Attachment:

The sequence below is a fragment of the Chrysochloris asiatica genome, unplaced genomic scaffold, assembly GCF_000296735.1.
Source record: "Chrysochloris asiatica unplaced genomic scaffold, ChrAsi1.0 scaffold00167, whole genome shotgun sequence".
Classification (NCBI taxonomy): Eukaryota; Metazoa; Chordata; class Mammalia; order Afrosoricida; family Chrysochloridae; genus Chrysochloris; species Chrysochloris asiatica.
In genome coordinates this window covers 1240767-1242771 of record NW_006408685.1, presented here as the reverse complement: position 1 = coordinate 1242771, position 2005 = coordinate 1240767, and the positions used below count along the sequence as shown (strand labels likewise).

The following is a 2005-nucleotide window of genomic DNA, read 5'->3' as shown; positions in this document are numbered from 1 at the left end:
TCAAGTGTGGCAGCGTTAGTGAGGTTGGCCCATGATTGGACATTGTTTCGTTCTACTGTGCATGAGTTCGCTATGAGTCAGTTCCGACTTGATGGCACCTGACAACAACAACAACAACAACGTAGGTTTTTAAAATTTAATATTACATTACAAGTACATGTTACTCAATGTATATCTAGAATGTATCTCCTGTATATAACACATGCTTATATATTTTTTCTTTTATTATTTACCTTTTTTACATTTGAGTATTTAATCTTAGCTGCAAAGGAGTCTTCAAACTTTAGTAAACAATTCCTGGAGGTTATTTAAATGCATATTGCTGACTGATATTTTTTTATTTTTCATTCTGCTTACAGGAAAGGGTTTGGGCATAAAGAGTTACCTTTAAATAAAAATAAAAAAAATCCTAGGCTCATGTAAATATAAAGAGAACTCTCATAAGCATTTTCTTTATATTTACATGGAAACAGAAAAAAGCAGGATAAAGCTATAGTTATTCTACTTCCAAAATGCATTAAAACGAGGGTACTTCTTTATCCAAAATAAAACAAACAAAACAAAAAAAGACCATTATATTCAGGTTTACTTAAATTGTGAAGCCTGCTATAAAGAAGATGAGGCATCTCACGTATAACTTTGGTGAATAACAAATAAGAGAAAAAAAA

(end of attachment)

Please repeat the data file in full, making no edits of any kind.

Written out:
The sequence below is a fragment of the Chrysochloris asiatica genome, unplaced genomic scaffold, assembly GCF_000296735.1.
Source record: "Chrysochloris asiatica unplaced genomic scaffold, ChrAsi1.0 scaffold00167, whole genome shotgun sequence".
Classification (NCBI taxonomy): Eukaryota; Metazoa; Chordata; class Mammalia; order Afrosoricida; family Chrysochloridae; genus Chrysochloris; species Chrysochloris asiatica.
In genome coordinates this window covers 1240767-1242771 of record NW_006408685.1, presented here as the reverse complement: position 1 = coordinate 1242771, position 2005 = coordinate 1240767, and the positions used below count along the sequence as shown (strand labels likewise).

The following is a 2005-nucleotide window of genomic DNA, read 5'->3' as shown; positions in this document are numbered from 1 at the left end:
TCAAGTGTGGCAGCGTTAGTGAGGTTGGCCCATGATTGGACATTGTTTCGTTCTACTGTGCATGAGTTCGCTATGAGTCAGTTCCGACTTGATGGCACCTGACAACAACAACAACAACAACGTAGGTTTTTAAAATTTAATATTACATTACAAGTACATGTTACTCAATGTATATCTAGAATGTATCTCCTGTATATAACACATGCTTATATATTTTTTCTTTTATTATTTACCTTTTTTACATTTGAGTATTTAATCTTAGCTGCAAAGGAGTCTTCAAACTTTAGTAAACAATTCCTGGAGGTTATTTAAATGCATATTGCTGACTGATATTTTTTTATTTTTCATTCTGCTTACAGGAAAGGGTTTGGGCATAAAGAGTTACCTTTAAATAAAAATAAAAAAAATCCTAGGCTCATGTAAATATAAAGAGAACTCTCATAAGCATTTTCTTTATATTTACATGGAAACAGAAAAAAGCAGGATAAAGCTATAGTTATTCTACTTCCAAAATGCATTAAAACGAGGGTACTTCTTTATCCAAAATAAAACAAACAAAACAAAAAAAGACCATTATATTCAGGTTTACTTAAATTGTGAAGCCTGCTATAAAGAAGATGAGGCATCTCACGTATAACTTTGGTGAATAACAAATAAGAGAAAAAAAA